When she was cataloguing them she realised their worth to local historians and researchers, so she decided to compile a guide to their content. The result is For the Record: The Archives of Galway’s Rural District Councils, which will be a valuable asset to anybody with an interest in history.

Many representatives on these Councils were local personalities and several were arrested during the political upheaval of the era, she explains.

And, ushering in a new era in history, women were allowed to sit on these Rural District Councils – at the time they were not allowed to sit on County Councils.

All of this information is included in Patria’s introductory essay to the attractively produced A4 size guide, which gives a glimpse into how these Rural Councils operated and the way political thinking changed in Ireland during a short 26-year period. In the early 1900s, these Councils supported Home Rule, but by 1920, they were calling for full independence and refusing to recognise the British administration.

“I love the tone,” says Patria of the minutes from meetings. “The language was very emotive.”

That was certainly true of the Gort Rural District Council. At a meeting in 1907, following riots in Dublin at the premiere of JM Synge’s play, The Playboy of the Western World the councillors’ response was vehement. They recorded their decision to “protest most emphatically against the libellous comedy, The Playboy of the Western World, that was belched forth during the past week in the Abbey Theatre, Dublin, under the fostering care of Lady Gregory and Mr Yeats. We congratulate the good people of Dublin in howling down the gross buffoonery and immoral suggestions that are scattered throughout this scandalous performance.


For more from the archives see this week’s Tribunes here

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Real Galway flavour to intermediate club hurling battle in Birr



Date Published: 23-Jan-2013


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Athenry fail to take chances as they bow out of Junior Cup



Date Published: 29-Jan-2013

Athenry FC 1

Kilbarrack United 2

(After extra time)

For the second year in succession Athenry were done in extra time in the FAI Junior Cup as last season’s beaten finalist’s came from behind to snatch an excellent game in Moanbawn on Sunday afternoon.

On a heavy pitch that was only playable following extensive groundwork by club officials all morning, the home side were by far the better side in the opening half, but failed to take advantage of a number of opportunities that came their way.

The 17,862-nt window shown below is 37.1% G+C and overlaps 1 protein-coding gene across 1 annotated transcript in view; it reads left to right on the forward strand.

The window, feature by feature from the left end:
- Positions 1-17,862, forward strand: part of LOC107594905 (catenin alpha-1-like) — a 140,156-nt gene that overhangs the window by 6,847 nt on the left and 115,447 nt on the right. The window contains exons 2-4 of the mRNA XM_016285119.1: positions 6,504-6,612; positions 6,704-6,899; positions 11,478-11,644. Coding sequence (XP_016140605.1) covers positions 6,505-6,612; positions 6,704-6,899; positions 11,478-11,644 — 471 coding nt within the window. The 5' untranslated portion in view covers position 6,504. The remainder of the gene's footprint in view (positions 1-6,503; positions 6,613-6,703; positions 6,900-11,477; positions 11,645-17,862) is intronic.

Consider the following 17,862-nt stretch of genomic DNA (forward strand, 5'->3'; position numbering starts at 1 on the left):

An Alan O’Donovan penalty gave them a merited advantage just after the restart, but thereafter were on the back foot as Kilbarrack took over, but for all their pressing, the home rearguard were dealing comfortably with their forays.

However they were struck a body blow just six minutes from time, as big striker Keith Kirwan was left all alone at the far post to head the equaliser and from that point on the Dubliners were the better side.

They started off the extra time in the ascendancy and enjoying all the momentum before striking for a good winning goal on 104 minutes. A strong bench allowed them to make some necessary changes and it was not a facility that was available to Athenry manager Gabriel Glavin.

With Gary Forde and Gary Delaney out through suspension following their sending off against OLBC in the previous round, and Seamie Crowe injured, it left their bench rather threadbare with just a number of young squad players available.

Playing with the aid of the slight incline and any wind advantage going, the home side had a Connor Cannon effort on target in the opening minute, while John Meleady was just over with a flick at the other end.

Meleady then tested Andrew Walsh who saved comfortably, before the goalkeeper pulled off a brilliant double save on 14 minutes.

Firstly he went full length to push away a Meleady shot and was then back on his feet to parry David Jackson’s close-range rebound.

For more, read this week’s Connacht Sentinel.